Pier Giorgio Perotto

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The Independent Online

Pier Giorgio Perotto, engineer and businessman: born Turin, Italy 24 December 1930; engineer and manager, Olivetti and Elea 1957-93; founder and president, Finsa Consulting 1993-2002; married (two sons); died Genoa, Italy 22 January 2002.

On 23 October 1965, 10 years before the first personal computer, Business Week ran an article on a new business machine:

Olivetti Underwood Corp has developed a desk-top computer that's truly small enough to fit on top of a desk. About the size of an office typewriter, it is classified as a computer because it does such tasks as payroll computation and interest calculations by referring to an internally stored program. Called the Programma 101, it is priced at $3,200.

The article went on to explain how, for example, a payroll clerk could insert a magnetic program card into the Programma 101, containing as many as 120 instructions, and then keypunch in an employee's earnings, and "the machine would print out programmed deductions for taxes, medical plans, and the like".

The architect of the Programma 101, Pier Giorgio Perotto, has long been heralded in Italy as "father of the PC". When the Programma 101 hit the US market in 1965, the cheapest available electronic computer was the Digital Equipment PDP-8, launched the same year, which cost $25,000. Although falling short of a true computer, the Olivetti machine's low cost and desk-top convenience made it a must- have for people who worked with numbers everywhere.

Pier Giorgio Perotto was born in Turin in 1930. After training as an engineer, he joined Fiat where he was assigned to the aeronautical research group, and set to work on stress calculations for supersonic aircraft design. At this time, the mid-1950s, calculations had to be performed largely by hand, with the aid of hand-operated mechanical calculators. However, the first electronic computers were just coming onto the market, primarily from the United States and Britain.

The first Italian firm to venture into computers was Olivetti. Founded in 1908, Olivetti was a market leader in typewriters and office calculators – its Divisumma range of calculators selling throughout the world. In 1957, an electronics division was established in Pisa to develop a computer, which Perotto joined. Olivetti announced Italy's first home-produced electronic computer in 1959.

In 1960, following the death of Adriano Olivetti, the firm's president, a financial crisis resulted in the disposal of the electronics division. With a future in electronic computers apparently at an end, Perotto was appointed head of mechanical design at Olivetti's headquarters in Ivrea. In later life, Perotto reflected on the irony that Olivetti abandoned electronics at the very moment that the microelectronics revolution was starting.

Inside Olivetti's staid business-machine operation, Perotto began a somewhat clandestine project to build an electronic calculating machine affectionately known as the "Perottina". The machine combined the look and mechanics of the Divisumma calculators, with the brains of microelectronics. The Programma 101 was a sensation from the moment it was launched on the Italian market in 1964. It took pride of place in Olivetti's stand at the New York business equipment trade show the following year, and in the United States it was sold with an Olivetti Underwood badge (Olivetti having acquired the Underwood typewriter company a few years previously); soon it was sold world-wide.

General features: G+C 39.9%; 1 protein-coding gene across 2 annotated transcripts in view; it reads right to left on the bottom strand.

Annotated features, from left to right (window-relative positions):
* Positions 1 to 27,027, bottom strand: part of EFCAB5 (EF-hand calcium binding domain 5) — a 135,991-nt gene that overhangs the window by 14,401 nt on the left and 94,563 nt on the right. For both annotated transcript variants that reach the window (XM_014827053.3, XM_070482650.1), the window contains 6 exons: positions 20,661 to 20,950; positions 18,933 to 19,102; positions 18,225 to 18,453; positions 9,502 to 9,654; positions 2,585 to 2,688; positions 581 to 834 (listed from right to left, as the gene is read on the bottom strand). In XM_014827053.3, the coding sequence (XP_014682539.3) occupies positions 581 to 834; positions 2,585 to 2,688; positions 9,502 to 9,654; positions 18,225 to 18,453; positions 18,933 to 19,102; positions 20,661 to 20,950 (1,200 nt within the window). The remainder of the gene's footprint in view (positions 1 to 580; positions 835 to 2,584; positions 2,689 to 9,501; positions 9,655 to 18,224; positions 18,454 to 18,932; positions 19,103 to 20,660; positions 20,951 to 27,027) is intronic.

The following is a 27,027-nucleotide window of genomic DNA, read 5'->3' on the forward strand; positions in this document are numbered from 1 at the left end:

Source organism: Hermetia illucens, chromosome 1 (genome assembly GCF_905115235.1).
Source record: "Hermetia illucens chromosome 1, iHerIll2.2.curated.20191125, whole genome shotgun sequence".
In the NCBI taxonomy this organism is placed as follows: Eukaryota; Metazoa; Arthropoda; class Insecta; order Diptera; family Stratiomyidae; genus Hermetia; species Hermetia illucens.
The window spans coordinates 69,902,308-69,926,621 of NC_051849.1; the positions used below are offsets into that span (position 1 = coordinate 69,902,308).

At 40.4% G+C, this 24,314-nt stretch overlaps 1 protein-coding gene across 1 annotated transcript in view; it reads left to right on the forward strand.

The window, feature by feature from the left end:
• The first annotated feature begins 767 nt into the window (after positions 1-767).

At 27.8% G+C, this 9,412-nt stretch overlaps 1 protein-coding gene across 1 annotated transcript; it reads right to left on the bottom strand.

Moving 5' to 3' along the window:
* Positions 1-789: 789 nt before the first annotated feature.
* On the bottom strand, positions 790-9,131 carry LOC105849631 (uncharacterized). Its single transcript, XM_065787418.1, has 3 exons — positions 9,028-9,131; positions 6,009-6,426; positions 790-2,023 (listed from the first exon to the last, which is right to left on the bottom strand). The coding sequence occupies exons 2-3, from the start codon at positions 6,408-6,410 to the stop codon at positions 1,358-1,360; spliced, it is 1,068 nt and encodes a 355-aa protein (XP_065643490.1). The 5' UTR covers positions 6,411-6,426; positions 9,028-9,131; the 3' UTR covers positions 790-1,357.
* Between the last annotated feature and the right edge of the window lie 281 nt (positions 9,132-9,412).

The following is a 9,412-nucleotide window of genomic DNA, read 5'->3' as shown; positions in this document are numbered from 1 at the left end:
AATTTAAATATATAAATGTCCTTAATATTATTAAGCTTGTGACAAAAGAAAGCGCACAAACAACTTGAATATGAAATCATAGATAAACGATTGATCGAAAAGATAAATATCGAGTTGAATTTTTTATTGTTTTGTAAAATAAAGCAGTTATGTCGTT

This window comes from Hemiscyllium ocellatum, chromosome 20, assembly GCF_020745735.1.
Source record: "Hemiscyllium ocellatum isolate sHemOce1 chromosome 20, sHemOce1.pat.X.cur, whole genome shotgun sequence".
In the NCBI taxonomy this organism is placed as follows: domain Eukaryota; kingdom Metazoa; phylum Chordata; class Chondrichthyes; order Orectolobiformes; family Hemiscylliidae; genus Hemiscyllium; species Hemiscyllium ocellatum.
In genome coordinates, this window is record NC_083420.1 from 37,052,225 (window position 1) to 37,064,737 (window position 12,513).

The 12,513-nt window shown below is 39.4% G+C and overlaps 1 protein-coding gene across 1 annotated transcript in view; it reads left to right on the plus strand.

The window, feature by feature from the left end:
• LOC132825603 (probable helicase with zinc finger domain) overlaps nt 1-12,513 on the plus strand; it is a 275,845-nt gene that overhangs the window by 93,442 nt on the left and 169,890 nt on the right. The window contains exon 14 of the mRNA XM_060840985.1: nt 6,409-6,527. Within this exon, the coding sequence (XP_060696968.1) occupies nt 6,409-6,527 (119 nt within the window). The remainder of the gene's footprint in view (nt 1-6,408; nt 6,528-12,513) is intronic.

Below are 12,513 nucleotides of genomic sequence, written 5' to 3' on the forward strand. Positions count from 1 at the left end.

The Programma 101 was not a sensation just because it was the first desk-top computer, but because it was also a design classic. Styled by Marco Bellini, Olivetti's chief design consultant since 1963, today the Programma 101 is as likely to be seen in a design museum as a technology museum. By the early 1970s some 44,000 machines had been sold. By that time, however, the Programma 101's commercial life had come to an end as competing products came on to the market, notably the Hewlett-Packard 9100 (which resulted in a lawsuit for patent infringement in which Olivetti was awarded substantial damages).

After the success of the Programma 101, in 1967 Perotto was appointed director of product research at Olivetti. However, he was as much a businessman as an engineer, and from 1980 to 1993 he was founding president of Olivetti's consulting subsidiary Elea SpA. He was also a visiting professor at the University of Turin, and vice-president of the Sogea school of business administration, Genoa. He was the author of numerous books and articles on strategic management and business information technology. His last years were spent as president of Finsa Consulting, a position he still held at the time of his death.

In 1991, he was honoured by the Leonardo da Vinci Museum of Science and Technology, Milan, as the creator of the Programma 101 – arguably the world's first personal computer (though perhaps only in Italy would this be argued very strongly). In 1995 Perotto wrote a personal account of his landmark achievement at Olivetti: Programma 101: l'invenzione del personal computer.

Martin Campbell-Kelly